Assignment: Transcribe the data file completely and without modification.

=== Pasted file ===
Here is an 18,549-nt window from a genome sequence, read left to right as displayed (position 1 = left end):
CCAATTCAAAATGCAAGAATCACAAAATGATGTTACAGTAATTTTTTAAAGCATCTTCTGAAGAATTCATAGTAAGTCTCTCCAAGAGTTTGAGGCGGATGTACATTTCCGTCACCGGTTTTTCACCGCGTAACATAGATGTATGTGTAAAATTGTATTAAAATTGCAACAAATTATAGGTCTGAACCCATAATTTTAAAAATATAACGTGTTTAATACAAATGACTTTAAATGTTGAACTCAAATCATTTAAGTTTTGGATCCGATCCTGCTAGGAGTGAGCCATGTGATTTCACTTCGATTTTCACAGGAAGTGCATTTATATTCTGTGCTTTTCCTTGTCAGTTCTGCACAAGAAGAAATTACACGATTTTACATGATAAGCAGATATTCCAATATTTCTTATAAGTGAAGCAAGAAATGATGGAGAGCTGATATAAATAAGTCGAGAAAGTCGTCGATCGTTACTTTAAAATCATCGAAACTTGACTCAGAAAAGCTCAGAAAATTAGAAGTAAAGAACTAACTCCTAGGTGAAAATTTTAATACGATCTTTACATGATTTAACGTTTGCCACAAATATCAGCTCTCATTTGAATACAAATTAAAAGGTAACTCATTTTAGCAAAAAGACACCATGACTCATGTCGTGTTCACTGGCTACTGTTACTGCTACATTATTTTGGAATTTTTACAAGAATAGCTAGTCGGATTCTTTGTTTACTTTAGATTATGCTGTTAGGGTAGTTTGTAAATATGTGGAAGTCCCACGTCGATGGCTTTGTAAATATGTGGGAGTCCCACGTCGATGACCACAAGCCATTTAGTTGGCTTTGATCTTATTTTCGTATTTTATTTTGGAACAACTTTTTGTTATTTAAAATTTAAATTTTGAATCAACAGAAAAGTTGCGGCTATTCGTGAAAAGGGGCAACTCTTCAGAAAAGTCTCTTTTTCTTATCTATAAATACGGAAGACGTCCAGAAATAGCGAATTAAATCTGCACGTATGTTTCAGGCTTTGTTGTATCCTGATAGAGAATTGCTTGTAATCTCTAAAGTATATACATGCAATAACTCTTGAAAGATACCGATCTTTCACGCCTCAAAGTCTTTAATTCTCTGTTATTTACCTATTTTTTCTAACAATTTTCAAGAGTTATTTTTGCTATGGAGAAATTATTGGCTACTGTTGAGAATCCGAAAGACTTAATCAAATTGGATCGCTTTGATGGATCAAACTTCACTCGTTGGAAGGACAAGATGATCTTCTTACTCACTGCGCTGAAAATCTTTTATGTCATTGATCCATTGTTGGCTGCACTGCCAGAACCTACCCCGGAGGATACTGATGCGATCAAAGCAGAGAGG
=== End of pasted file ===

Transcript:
Here is an 18,549-nt window from a genome sequence, read left to right as displayed (position 1 = left end):
CCAATTCAAAATGCAAGAATCACAAAATGATGTTACAGTAATTTTTTAAAGCATCTTCTGAAGAATTCATAGTAAGTCTCTCCAAGAGTTTGAGGCGGATGTACATTTCCGTCACCGGTTTTTCACCGCGTAACATAGATGTATGTGTAAAATTGTATTAAAATTGCAACAAATTATAGGTCTGAACCCATAATTTTAAAAATATAACGTGTTTAATACAAATGACTTTAAATGTTGAACTCAAATCATTTAAGTTTTGGATCCGATCCTGCTAGGAGTGAGCCATGTGATTTCACTTCGATTTTCACAGGAAGTGCATTTATATTCTGTGCTTTTCCTTGTCAGTTCTGCACAAGAAGAAATTACACGATTTTACATGATAAGCAGATATTCCAATATTTCTTATAAGTGAAGCAAGAAATGATGGAGAGCTGATATAAATAAGTCGAGAAAGTCGTCGATCGTTACTTTAAAATCATCGAAACTTGACTCAGAAAAGCTCAGAAAATTAGAAGTAAAGAACTAACTCCTAGGTGAAAATTTTAATACGATCTTTACATGATTTAACGTTTGCCACAAATATCAGCTCTCATTTGAATACAAATTAAAAGGTAACTCATTTTAGCAAAAAGACACCATGACTCATGTCGTGTTCACTGGCTACTGTTACTGCTACATTATTTTGGAATTTTTACAAGAATAGCTAGTCGGATTCTTTGTTTACTTTAGATTATGCTGTTAGGGTAGTTTGTAAATATGTGGAAGTCCCACGTCGATGGCTTTGTAAATATGTGGGAGTCCCACGTCGATGACCACAAGCCATTTAGTTGGCTTTGATCTTATTTTCGTATTTTATTTTGGAACAACTTTTTGTTATTTAAAATTTAAATTTTGAATCAACAGAAAAGTTGCGGCTATTCGTGAAAAGGGGCAACTCTTCAGAAAAGTCTCTTTTTCTTATCTATAAATACGGAAGACGTCCAGAAATAGCGAATTAAATCTGCACGTATGTTTCAGGCTTTGTTGTATCCTGATAGAGAATTGCTTGTAATCTCTAAAGTATATACATGCAATAACTCTTGAAAGATACCGATCTTTCACGCCTCAAAGTCTTTAATTCTCTGTTATTTACCTATTTTTTCTAACAATTTTCAAGAGTTATTTTTGCTATGGAGAAATTATTGGCTACTGTTGAGAATCCGAAAGACTTAATCAAATTGGATCGCTTTGATGGATCAAACTTCACTCGTTGGAAGGACAAGATGATCTTCTTACTCACTGCGCTGAAAATCTTTTATGTCATTGATCCATTGTTGGCTGCACTGCCAGAACCTACCCCGGAGGATACTGATGCGATCAAAGCAGAGAGG